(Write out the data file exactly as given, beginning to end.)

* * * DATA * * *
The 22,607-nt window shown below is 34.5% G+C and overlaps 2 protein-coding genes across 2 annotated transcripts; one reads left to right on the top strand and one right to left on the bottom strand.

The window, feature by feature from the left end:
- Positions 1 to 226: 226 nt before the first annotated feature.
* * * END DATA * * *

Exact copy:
The 22,607-nt window shown below is 34.5% G+C and overlaps 2 protein-coding genes across 2 annotated transcripts; one reads left to right on the top strand and one right to left on the bottom strand.

The window, feature by feature from the left end:
- Positions 1 to 226: 226 nt before the first annotated feature.